Heisath

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  1. Just a hunch, have you maybe on the helios specified the ip address of your laptop? And that has changed?
  2. Hi, how long does the time have to stay within the 1/60th of a second requirement? Minutes? Hours? I think there are tutorials out there on how to use common GPS modules (ebay search for raspi gps gives some), most of the ublox ones also have a rather precise timing output. From the website (ublox) it seems the also sell modules explicitly made for time synchro. Depending on how long you want to keep the devices in sync it might be acceptable to only sync them before you start filming (?) and have the device clock continue when gps goes away. If a really precise clock is required I would maybe turn away from SBCs (boards with multithread, multiprocessors) have a tendency to have problems with jitter (obv. reasons). If you need a precise time (as in your link) I'd suggest going for a simple microcontroller. There you can grab the GPS signal once, and then setup an internal timer - which are pretty precise considering the micro does only a thing at a time (if you go for cheap AVR ones). Afterwards just have the timer run out every 1/60th of a second and toggle a IO pin. Time reference done. EDIT: Bonus: If you are in Europe (although other regions probably have similar services) you could also use DCF77 to do the initial sync.
  3. It seems like you would need to setup LVM first. Maybe try to redo the config as it was on the old sd card? For general mdadm raid importing: https://wiki.kobol.io/helios4/mdadm/#import-an-existing-raid-array For future: Backup the sd card (atleast rsync) in regular intervals. These things will fail.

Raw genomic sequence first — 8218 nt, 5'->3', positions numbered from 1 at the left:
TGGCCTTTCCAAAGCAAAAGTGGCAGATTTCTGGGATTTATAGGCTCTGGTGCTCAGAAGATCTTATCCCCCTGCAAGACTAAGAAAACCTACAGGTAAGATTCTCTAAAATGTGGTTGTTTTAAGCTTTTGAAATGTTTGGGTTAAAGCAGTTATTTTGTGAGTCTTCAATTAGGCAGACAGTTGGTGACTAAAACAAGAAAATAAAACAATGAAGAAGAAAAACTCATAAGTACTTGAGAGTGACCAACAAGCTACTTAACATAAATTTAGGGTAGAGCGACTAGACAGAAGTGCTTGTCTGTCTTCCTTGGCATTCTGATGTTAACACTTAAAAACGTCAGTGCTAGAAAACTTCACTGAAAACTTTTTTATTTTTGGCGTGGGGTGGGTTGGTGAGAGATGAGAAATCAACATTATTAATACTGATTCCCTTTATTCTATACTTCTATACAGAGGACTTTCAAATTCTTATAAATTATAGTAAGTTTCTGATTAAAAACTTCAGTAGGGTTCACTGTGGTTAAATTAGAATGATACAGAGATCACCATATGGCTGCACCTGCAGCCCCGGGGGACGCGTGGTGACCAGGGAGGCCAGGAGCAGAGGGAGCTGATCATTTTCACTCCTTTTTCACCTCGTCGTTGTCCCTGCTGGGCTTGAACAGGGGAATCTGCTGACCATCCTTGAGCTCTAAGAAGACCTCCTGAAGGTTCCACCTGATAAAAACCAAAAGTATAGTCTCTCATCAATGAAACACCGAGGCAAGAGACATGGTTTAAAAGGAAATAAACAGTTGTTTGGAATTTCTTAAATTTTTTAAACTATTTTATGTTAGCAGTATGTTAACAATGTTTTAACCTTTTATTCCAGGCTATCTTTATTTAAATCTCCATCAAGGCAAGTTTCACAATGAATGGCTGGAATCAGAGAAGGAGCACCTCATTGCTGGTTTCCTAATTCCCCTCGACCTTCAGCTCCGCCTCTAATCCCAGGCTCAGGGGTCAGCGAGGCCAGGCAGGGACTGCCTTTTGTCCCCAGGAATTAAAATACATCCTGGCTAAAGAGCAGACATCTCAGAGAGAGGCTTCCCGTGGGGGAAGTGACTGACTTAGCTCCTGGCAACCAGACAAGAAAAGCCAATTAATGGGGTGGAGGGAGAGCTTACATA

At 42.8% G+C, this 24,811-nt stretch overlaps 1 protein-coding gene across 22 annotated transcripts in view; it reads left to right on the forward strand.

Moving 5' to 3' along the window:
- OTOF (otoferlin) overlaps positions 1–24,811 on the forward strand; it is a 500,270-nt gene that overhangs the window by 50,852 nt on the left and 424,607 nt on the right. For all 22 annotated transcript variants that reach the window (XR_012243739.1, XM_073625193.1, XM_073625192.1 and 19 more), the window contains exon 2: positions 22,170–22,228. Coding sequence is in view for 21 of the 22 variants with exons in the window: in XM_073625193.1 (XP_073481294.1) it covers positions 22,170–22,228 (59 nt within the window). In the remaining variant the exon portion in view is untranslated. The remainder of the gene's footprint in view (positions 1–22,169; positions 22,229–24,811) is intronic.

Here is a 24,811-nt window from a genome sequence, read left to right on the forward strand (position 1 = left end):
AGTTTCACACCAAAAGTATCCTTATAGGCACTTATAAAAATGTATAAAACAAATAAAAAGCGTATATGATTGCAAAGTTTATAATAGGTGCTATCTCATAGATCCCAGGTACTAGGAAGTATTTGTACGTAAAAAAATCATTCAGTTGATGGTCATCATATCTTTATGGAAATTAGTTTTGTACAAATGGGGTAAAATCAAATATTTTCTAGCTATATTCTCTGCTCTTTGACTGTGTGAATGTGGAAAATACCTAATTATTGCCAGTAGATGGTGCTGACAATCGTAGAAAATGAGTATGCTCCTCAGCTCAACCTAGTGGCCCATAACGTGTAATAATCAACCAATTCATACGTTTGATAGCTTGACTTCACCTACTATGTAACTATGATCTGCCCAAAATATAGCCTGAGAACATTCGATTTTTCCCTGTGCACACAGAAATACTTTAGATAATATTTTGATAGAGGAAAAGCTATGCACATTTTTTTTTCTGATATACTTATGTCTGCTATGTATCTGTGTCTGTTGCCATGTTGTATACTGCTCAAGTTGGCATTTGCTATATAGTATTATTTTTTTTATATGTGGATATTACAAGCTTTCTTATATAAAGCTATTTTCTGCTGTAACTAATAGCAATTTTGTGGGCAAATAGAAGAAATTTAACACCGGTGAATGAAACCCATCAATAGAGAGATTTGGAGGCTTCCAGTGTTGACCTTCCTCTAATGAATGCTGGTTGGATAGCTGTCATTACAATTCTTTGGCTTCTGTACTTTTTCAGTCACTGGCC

4. How / to which connectors did you connect the Arduino? USB?
  5. Thats sad. Another Marvell SoC which has dvfs advertised but not working. We went through similar troubles with A380 (Helios4 and Clearfog), seems like there is not much interest from chipmaker to help out.
  6. Measure the power output from the power supply. Make sure to have everything disconnected from the helios and no shorts ( dont put it on a metal surface ) before trying again. For measuring the power supply, you can either measure on the power plug directly or on the hdd connectors. Check the images here: https://wiki.kobol.io/helios4/hardware/#connector-interface-list (J19 middle two pins are GND, outer pins should be +5 and +12V; careful not to short them!)
  7. Why not just install and configure the servies you need seperately? If you want samba / windows network share, take samba. `apt install samba` For dns / dhcp / dns over tls there's dnsmasq, stubby... For sharing with TV, you could use minidlna. For backups DO NOT use raid. Raid is not a backup solution. Rather use rsync or more advanced tools to sync the drives at predefined time intervals. This gives you defined backup behaviour and allows you to use the disk in all other devices without problems should the helios fail.
  8. Question is, is it really fixed? Or is it just by chance now always including the current udev rule? Also maybe on legacy now using the current file? I'd think so... I will leave my branch open for now. Maybe someone has the time & hardware to fully test.